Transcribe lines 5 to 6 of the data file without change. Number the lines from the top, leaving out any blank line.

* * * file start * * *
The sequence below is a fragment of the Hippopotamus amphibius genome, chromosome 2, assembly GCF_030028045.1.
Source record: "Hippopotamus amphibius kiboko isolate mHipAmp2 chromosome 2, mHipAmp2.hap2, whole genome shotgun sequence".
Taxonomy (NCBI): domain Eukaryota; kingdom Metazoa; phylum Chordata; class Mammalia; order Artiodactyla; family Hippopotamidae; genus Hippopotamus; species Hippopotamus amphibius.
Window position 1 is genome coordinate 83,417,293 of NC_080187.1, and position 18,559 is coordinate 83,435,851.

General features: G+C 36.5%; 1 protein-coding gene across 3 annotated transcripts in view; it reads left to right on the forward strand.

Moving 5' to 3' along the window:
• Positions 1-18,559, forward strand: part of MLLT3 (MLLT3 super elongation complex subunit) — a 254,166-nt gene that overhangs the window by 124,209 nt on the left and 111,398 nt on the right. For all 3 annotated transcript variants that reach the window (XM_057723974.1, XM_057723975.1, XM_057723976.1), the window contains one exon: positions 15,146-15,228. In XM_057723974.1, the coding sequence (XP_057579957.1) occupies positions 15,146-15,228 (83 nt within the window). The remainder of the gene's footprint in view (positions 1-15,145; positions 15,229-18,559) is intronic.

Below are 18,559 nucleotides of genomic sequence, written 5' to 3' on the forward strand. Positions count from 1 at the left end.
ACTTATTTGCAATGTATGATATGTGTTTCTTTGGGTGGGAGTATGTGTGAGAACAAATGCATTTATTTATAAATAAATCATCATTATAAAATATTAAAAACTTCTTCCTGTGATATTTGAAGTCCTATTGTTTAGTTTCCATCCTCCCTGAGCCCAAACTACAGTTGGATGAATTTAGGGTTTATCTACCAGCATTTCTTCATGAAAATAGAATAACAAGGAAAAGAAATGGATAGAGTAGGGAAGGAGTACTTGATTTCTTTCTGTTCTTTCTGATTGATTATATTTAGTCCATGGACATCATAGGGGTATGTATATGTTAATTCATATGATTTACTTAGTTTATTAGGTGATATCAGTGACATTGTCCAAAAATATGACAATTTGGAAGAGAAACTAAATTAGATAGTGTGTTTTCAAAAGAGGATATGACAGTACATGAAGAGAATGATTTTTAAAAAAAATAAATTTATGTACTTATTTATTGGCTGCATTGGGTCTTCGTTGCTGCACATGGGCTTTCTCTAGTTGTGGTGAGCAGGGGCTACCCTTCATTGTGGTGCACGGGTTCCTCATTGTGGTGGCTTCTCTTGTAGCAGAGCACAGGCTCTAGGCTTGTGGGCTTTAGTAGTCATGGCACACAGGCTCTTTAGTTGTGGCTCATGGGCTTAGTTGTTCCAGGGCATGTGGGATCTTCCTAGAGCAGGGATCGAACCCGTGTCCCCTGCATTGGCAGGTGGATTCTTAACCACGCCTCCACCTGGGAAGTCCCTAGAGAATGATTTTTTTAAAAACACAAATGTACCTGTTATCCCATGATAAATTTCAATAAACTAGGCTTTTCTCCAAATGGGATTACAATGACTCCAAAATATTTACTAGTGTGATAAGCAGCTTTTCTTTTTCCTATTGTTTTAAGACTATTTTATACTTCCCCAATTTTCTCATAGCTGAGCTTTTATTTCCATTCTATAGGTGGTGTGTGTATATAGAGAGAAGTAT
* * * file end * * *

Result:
General features: G+C 36.5%; 1 protein-coding gene across 3 annotated transcripts in view; it reads left to right on the forward strand.

Moving 5' to 3' along the window: